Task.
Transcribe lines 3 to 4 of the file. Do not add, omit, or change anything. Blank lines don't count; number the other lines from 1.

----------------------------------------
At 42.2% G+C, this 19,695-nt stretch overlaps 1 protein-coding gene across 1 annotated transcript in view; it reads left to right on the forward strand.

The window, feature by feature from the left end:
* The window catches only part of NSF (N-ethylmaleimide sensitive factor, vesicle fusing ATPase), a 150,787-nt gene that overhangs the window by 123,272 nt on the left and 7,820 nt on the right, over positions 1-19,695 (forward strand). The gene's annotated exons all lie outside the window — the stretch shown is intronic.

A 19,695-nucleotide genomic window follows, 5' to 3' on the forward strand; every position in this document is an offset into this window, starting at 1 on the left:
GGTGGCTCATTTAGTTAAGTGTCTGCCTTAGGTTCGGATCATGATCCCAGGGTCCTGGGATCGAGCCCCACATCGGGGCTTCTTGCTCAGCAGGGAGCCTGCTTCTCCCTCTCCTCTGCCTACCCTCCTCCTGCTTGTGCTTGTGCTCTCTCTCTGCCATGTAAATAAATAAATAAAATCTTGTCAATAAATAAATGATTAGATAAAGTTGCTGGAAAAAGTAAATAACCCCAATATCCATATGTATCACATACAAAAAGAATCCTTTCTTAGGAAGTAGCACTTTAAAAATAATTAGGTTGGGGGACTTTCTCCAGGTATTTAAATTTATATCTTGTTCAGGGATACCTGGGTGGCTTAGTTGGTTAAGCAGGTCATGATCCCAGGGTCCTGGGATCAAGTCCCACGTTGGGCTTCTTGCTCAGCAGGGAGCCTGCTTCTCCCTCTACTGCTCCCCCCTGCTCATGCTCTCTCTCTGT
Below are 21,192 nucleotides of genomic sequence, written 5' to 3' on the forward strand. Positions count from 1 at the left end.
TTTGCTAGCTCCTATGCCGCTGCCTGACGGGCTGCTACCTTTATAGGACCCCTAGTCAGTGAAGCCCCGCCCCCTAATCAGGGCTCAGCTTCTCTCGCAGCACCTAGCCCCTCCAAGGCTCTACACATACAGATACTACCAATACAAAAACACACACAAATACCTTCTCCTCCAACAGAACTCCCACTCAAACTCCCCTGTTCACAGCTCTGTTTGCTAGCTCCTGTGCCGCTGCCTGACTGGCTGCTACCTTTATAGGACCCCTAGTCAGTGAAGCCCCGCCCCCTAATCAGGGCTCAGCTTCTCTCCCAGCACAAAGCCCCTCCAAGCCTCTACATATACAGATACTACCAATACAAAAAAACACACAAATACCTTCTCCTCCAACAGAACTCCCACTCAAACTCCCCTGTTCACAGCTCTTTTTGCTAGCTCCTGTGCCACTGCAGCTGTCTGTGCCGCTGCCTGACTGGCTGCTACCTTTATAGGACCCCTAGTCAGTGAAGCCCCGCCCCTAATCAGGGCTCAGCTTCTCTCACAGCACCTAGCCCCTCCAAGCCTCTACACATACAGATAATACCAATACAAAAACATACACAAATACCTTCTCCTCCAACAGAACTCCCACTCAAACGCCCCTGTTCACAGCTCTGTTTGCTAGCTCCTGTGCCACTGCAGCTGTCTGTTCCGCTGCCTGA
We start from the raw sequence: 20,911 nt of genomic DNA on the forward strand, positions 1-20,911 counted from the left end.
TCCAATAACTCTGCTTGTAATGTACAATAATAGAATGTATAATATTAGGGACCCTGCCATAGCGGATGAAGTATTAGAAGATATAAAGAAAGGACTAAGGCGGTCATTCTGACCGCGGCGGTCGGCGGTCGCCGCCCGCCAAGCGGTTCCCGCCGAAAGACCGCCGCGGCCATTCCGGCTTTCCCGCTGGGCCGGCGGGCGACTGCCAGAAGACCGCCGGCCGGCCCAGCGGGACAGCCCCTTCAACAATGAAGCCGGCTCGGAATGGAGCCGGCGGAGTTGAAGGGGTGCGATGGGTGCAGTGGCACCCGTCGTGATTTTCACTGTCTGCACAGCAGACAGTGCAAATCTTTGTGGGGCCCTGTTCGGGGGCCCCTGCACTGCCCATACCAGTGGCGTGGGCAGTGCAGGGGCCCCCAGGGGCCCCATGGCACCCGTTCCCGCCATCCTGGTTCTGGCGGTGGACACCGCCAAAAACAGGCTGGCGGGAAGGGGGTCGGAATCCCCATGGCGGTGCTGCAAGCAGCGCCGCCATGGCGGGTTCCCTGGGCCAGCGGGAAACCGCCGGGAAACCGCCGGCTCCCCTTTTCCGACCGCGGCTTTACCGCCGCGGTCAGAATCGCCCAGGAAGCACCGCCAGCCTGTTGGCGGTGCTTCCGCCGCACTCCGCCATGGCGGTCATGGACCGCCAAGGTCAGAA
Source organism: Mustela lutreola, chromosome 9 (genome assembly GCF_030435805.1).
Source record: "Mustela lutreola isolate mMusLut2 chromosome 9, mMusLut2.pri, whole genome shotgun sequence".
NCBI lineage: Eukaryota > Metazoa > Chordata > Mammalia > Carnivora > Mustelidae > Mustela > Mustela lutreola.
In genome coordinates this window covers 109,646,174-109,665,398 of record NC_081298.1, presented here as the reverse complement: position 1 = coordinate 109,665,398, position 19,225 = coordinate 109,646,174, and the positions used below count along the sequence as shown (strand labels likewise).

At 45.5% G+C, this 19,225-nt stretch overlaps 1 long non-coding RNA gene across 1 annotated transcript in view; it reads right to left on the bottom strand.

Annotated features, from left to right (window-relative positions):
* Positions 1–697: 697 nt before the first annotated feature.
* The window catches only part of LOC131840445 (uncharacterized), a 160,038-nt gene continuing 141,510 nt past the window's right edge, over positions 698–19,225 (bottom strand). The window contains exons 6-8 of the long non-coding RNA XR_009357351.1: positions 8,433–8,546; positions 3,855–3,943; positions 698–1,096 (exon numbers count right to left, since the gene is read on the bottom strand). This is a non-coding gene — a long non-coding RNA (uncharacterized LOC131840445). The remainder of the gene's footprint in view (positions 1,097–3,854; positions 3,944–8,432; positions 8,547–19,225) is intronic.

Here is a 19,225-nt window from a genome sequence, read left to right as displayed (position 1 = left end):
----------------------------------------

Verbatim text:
* The window catches only part of NSF (N-ethylmaleimide sensitive factor, vesicle fusing ATPase), a 150,787-nt gene that overhangs the window by 123,272 nt on the left and 7,820 nt on the right, over positions 1-19,695 (forward strand). The gene's annotated exons all lie outside the window — the stretch shown is intronic.

A 19,695-nucleotide genomic window follows, 5' to 3' on the forward strand; every position in this document is an offset into this window, starting at 1 on the left: